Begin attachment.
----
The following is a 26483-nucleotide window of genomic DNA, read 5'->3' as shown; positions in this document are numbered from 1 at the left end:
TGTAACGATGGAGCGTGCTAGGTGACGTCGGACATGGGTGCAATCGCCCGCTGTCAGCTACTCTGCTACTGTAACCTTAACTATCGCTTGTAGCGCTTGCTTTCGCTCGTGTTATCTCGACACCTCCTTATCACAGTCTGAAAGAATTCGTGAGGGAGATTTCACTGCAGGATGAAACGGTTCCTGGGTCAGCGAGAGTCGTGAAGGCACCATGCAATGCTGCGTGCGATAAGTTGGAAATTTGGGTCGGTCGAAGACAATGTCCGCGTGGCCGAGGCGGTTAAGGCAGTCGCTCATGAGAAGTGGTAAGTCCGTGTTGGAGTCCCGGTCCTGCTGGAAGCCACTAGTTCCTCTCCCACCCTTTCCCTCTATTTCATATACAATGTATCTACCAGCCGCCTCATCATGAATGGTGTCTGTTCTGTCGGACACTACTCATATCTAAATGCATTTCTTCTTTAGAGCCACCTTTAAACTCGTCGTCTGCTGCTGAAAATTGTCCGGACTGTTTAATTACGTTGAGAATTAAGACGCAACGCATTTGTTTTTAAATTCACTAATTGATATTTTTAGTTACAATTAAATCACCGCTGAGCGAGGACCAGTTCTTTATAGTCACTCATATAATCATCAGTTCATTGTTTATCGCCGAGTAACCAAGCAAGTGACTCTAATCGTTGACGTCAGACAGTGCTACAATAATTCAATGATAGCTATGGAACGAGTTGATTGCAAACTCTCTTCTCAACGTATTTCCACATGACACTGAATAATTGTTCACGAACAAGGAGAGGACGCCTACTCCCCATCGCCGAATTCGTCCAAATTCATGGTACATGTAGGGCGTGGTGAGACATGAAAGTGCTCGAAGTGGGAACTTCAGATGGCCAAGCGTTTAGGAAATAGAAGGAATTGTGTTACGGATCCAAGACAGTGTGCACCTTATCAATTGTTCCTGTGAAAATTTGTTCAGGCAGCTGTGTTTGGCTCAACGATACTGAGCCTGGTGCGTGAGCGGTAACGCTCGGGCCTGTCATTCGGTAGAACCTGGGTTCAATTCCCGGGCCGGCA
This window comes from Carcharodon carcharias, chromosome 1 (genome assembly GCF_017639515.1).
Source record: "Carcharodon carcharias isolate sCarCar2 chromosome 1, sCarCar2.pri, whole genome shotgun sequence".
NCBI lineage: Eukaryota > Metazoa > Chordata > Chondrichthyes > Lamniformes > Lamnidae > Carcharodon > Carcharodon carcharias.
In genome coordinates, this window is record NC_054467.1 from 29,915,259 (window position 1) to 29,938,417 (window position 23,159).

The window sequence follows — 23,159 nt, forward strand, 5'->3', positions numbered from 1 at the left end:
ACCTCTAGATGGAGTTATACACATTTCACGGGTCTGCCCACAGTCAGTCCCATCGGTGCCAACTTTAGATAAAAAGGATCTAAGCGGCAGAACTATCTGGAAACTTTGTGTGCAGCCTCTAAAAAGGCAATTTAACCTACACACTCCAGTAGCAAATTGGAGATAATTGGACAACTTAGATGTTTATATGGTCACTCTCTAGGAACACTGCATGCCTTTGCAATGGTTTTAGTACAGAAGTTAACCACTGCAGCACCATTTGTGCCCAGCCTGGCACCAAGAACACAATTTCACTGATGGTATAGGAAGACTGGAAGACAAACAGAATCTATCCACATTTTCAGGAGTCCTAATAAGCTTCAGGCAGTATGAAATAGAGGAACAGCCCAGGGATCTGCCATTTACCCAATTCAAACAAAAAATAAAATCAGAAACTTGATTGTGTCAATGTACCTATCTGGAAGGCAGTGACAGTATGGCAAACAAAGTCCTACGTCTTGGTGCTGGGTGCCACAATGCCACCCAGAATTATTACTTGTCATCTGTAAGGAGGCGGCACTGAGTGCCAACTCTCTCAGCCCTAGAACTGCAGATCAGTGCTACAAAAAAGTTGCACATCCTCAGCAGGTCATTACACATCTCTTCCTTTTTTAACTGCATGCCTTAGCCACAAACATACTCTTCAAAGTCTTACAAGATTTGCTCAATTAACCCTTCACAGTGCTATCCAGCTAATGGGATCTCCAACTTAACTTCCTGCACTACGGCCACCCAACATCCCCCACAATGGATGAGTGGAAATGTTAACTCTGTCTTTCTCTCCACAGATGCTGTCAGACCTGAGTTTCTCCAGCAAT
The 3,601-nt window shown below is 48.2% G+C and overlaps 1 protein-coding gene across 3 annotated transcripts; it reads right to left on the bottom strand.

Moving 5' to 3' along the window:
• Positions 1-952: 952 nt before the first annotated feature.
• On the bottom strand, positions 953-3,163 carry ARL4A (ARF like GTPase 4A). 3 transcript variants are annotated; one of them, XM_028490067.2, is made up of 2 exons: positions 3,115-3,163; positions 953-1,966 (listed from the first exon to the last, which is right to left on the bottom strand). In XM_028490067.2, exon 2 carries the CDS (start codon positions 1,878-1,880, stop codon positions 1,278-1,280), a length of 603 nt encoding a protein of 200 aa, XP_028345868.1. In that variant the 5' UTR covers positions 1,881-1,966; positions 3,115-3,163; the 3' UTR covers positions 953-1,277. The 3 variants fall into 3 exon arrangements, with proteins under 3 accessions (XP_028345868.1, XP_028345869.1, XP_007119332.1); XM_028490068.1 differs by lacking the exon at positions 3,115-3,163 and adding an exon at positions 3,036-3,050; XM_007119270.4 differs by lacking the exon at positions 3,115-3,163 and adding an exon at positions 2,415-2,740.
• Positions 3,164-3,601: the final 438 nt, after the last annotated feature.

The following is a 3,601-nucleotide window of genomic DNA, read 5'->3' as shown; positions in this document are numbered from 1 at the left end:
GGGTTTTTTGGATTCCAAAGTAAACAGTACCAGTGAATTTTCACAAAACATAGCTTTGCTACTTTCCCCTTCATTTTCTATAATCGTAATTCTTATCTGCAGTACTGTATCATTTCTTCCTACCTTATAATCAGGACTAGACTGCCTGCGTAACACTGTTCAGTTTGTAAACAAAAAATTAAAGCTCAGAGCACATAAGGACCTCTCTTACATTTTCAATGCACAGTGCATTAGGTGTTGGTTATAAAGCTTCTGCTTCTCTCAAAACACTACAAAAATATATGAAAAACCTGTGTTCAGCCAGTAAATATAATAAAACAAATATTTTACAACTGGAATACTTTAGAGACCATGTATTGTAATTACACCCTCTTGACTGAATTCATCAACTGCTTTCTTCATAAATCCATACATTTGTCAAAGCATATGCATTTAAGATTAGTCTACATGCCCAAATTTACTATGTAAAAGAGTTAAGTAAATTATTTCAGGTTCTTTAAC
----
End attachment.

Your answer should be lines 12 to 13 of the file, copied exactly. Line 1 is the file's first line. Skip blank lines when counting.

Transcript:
• On the bottom strand, positions 953-3,163 carry ARL4A (ARF like GTPase 4A). 3 transcript variants are annotated; one of them, XM_028490067.2, is made up of 2 exons: positions 3,115-3,163; positions 953-1,966 (listed from the first exon to the last, which is right to left on the bottom strand). In XM_028490067.2, exon 2 carries the CDS (start codon positions 1,878-1,880, stop codon positions 1,278-1,280), a length of 603 nt encoding a protein of 200 aa, XP_028345868.1. In that variant the 5' UTR covers positions 1,881-1,966; positions 3,115-3,163; the 3' UTR covers positions 953-1,277. The 3 variants fall into 3 exon arrangements, with proteins under 3 accessions (XP_028345868.1, XP_028345869.1, XP_007119332.1); XM_028490068.1 differs by lacking the exon at positions 3,115-3,163 and adding an exon at positions 3,036-3,050; XM_007119270.4 differs by lacking the exon at positions 3,115-3,163 and adding an exon at positions 2,415-2,740.
• Positions 3,164-3,601: the final 438 nt, after the last annotated feature.